Ataxia is impaired coordination in the absence of weakness. Acute ataxia is a neurological emergency, and vascular lesions of the cerebellum (infarction, hemorrhage) must be considered/ excluded.
Acute onset (minutes/ hours)
- cerebellar hemorrhage or infarction (particularly suspect this if hemiataxia or other brainstem signs)
- Intoxication with alcohol or drugs is perhaps the most common etiology (truncal/ gait, bilateral, altered mental state) e.g. alcohol, antiepileptics
- Migraine (basilar migraine variant can present with cerebellar ataxia and brainstem signs; headache may not be prominent)
Subacute ataxia (hours/days)
- Infectious causes: most common in children
— viral cerebellitis, especially 2–10 years old (pyrexia, limb/gait ataxia, and dysarthria, with recovery over a period of weeks)
— Postinfectious encephalomyelitis, especially varicella.
- Intoxication (see acute)
- Multiple sclerosis, consider this especially in young adults (history of relapse, other brainstem signs)
- Paraneoplastic syndromes (especially neuroblastoma in children and lung carcinoma in adults)
— Foramen magnum compression
— Labyrinthitis/vestibular neuritis ( vertigo, nausea, and vomiting are more prominent)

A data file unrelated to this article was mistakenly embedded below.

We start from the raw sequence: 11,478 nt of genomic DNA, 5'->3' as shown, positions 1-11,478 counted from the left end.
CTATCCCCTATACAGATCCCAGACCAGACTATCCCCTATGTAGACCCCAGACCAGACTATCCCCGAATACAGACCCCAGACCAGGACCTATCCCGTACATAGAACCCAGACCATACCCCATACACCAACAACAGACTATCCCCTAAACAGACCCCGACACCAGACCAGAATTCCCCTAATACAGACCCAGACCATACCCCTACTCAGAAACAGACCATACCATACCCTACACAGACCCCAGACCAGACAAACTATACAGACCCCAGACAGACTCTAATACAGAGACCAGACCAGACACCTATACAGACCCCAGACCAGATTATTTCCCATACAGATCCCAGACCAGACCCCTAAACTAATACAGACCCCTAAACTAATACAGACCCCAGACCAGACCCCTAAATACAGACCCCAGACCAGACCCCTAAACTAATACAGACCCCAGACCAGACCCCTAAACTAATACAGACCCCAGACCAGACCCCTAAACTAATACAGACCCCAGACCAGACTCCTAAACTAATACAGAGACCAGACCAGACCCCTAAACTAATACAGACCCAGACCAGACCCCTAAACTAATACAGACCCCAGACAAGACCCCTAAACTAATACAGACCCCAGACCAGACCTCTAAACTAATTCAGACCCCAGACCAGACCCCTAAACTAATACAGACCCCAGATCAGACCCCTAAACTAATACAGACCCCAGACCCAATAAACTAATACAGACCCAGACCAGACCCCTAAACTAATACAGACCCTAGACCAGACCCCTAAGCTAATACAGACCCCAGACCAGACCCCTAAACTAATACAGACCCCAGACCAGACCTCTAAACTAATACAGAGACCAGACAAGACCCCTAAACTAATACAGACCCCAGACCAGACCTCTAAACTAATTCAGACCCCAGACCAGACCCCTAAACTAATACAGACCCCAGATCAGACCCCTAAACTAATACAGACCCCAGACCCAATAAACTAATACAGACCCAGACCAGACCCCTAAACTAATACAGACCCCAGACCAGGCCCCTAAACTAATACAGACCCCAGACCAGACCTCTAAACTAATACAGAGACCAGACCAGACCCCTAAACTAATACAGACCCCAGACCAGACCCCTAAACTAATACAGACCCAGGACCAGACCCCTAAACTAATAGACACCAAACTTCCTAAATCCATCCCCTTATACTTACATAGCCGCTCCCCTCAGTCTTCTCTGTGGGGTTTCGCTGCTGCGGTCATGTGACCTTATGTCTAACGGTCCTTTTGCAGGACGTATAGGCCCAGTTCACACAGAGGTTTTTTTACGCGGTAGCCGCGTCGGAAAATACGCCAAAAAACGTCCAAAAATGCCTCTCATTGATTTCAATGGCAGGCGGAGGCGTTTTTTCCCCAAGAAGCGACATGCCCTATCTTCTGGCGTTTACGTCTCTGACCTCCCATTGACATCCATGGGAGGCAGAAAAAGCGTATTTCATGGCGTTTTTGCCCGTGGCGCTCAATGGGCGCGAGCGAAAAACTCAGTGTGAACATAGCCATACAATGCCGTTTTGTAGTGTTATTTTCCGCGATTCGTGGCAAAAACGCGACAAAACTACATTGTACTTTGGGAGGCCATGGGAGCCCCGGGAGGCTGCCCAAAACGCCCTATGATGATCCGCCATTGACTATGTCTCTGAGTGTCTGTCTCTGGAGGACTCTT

— Miller-Fisher variant of Guillain-Barré syndrome (ophthalmoplegia, ataxia, areflexia)
— Posterior fossa lesions (features of increased intracranial pressure)
- Autosomal dominant spinocerebellar ataxia (SCA)
- Recessively inherited and X-linked ataxia
— ataxia telangiectasia
— Friedreich ataxia
— other rare causes
Chris is an Intensivist and ECMO specialist at the Alfred ICU in Melbourne. He is also a Clinical Adjunct Associate Professor at Monash University. He is a co-founder of the Australia and New Zealand Clinician Educator Network (ANZCEN) and is the Lead for the ANZCEN Clinician Educator Incubator programme. He is on the Board of Directors for the Intensive Care Foundation and is a First Part Examiner for the College of Intensive Care Medicine. He is an internationally recognised Clinician Educator with a passion for helping clinicians learn and for improving the clinical performance of individuals and collectives.
After finishing his medical degree at the University of Auckland, he continued post-graduate training in New Zealand as well as Australia’s Northern Territory, Perth and Melbourne. He has completed fellowship training in both intensive care medicine and emergency medicine, as well as post-graduate training in biochemistry, clinical toxicology, clinical epidemiology, and health professional education.
He is actively involved in in using translational simulation to improve patient care and the design of processes and systems at Alfred Health. He coordinates the Alfred ICU’s education and simulation programmes and runs the unit’s education website, INTENSIVE. He created the ‘Critically Ill Airway’ course and teaches on numerous courses around the world. He is one of the founders of the FOAM movement (Free Open-Access Medical education) and is co-creator of litfl.com, the RAGE podcast, the Resuscitology course, and the SMACC conference.
His one great achievement is being the father of three amazing children.
On Twitter, he is @precordialthump.